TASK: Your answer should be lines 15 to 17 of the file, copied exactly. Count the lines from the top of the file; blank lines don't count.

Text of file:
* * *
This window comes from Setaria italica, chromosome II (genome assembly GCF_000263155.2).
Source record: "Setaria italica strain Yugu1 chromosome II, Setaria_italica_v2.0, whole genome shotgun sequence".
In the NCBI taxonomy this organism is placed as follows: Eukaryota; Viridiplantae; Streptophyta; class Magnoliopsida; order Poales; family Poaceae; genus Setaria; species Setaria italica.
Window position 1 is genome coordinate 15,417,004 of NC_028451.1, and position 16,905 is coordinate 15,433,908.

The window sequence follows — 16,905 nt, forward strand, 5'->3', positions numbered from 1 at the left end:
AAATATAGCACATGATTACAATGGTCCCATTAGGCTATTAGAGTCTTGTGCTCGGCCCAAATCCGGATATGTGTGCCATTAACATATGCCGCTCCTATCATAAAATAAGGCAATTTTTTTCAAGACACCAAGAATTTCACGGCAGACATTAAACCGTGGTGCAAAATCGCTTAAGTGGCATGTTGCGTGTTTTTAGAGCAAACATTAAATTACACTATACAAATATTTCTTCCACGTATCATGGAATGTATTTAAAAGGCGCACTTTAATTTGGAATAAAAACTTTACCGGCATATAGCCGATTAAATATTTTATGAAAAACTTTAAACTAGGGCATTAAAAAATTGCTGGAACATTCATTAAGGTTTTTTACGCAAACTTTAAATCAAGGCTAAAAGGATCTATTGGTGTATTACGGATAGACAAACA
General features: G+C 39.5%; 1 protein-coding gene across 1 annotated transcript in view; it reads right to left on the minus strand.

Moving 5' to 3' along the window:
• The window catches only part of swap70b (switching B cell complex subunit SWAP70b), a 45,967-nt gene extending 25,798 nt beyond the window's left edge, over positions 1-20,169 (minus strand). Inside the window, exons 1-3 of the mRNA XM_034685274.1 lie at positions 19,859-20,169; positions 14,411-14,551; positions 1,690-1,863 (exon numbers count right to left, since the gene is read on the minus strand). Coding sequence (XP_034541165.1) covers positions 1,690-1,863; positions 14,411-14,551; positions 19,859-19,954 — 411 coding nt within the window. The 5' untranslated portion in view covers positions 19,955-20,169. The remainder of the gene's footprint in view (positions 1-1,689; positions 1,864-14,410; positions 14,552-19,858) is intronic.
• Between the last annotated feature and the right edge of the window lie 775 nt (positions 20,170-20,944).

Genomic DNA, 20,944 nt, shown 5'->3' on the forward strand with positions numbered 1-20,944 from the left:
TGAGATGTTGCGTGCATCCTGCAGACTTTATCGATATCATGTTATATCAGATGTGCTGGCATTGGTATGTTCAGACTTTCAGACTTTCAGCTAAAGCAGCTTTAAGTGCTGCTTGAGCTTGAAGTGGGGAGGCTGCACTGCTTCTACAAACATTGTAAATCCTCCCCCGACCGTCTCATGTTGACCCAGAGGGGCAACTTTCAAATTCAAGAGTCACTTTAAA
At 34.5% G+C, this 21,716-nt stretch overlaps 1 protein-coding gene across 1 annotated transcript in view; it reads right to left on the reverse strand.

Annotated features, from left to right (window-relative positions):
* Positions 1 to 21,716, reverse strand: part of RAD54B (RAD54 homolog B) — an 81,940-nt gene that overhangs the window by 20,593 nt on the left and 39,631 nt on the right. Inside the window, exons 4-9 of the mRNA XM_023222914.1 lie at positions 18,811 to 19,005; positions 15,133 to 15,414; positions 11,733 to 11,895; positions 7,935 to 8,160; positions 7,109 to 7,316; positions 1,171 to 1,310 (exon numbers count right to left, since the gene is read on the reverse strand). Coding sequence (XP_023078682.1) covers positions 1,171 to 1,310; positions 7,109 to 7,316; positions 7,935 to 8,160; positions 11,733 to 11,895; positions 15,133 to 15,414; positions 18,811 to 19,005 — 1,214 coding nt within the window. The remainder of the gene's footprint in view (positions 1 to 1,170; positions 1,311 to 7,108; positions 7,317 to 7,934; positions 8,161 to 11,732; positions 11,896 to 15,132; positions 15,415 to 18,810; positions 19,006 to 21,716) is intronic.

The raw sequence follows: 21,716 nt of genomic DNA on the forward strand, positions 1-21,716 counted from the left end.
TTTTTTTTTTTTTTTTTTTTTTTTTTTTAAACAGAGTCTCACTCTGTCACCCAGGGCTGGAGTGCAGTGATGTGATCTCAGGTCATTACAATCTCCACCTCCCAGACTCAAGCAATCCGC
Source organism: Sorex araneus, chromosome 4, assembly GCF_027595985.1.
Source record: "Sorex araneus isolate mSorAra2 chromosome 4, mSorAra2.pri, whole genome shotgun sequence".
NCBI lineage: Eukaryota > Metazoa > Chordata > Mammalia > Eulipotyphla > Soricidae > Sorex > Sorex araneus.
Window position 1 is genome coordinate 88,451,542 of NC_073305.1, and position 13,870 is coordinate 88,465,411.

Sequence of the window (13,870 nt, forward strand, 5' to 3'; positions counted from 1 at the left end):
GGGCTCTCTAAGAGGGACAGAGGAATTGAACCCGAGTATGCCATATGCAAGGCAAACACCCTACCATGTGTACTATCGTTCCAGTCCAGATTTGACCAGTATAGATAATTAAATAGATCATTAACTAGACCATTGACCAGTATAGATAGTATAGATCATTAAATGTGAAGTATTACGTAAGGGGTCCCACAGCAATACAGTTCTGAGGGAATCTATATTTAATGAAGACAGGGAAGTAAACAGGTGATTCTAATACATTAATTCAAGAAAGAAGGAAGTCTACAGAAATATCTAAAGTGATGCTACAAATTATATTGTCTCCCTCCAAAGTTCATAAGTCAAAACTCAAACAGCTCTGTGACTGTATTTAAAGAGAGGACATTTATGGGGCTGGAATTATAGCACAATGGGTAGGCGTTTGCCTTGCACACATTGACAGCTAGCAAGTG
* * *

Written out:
* Positions 1 to 21,716, reverse strand: part of RAD54B (RAD54 homolog B) — an 81,940-nt gene that overhangs the window by 20,593 nt on the left and 39,631 nt on the right. Inside the window, exons 4-9 of the mRNA XM_023222914.1 lie at positions 18,811 to 19,005; positions 15,133 to 15,414; positions 11,733 to 11,895; positions 7,935 to 8,160; positions 7,109 to 7,316; positions 1,171 to 1,310 (exon numbers count right to left, since the gene is read on the reverse strand). Coding sequence (XP_023078682.1) covers positions 1,171 to 1,310; positions 7,109 to 7,316; positions 7,935 to 8,160; positions 11,733 to 11,895; positions 15,133 to 15,414; positions 18,811 to 19,005 — 1,214 coding nt within the window. The remainder of the gene's footprint in view (positions 1 to 1,170; positions 1,311 to 7,108; positions 7,317 to 7,934; positions 8,161 to 11,732; positions 11,896 to 15,132; positions 15,415 to 18,810; positions 19,006 to 21,716) is intronic.

The raw sequence follows: 21,716 nt of genomic DNA on the forward strand, positions 1-21,716 counted from the left end.
TTTTTTTTTTTTTTTTTTTTTTTTTTTTAAACAGAGTCTCACTCTGTCACCCAGGGCTGGAGTGCAGTGATGTGATCTCAGGTCATTACAATCTCCACCTCCCAGACTCAAGCAATCCGC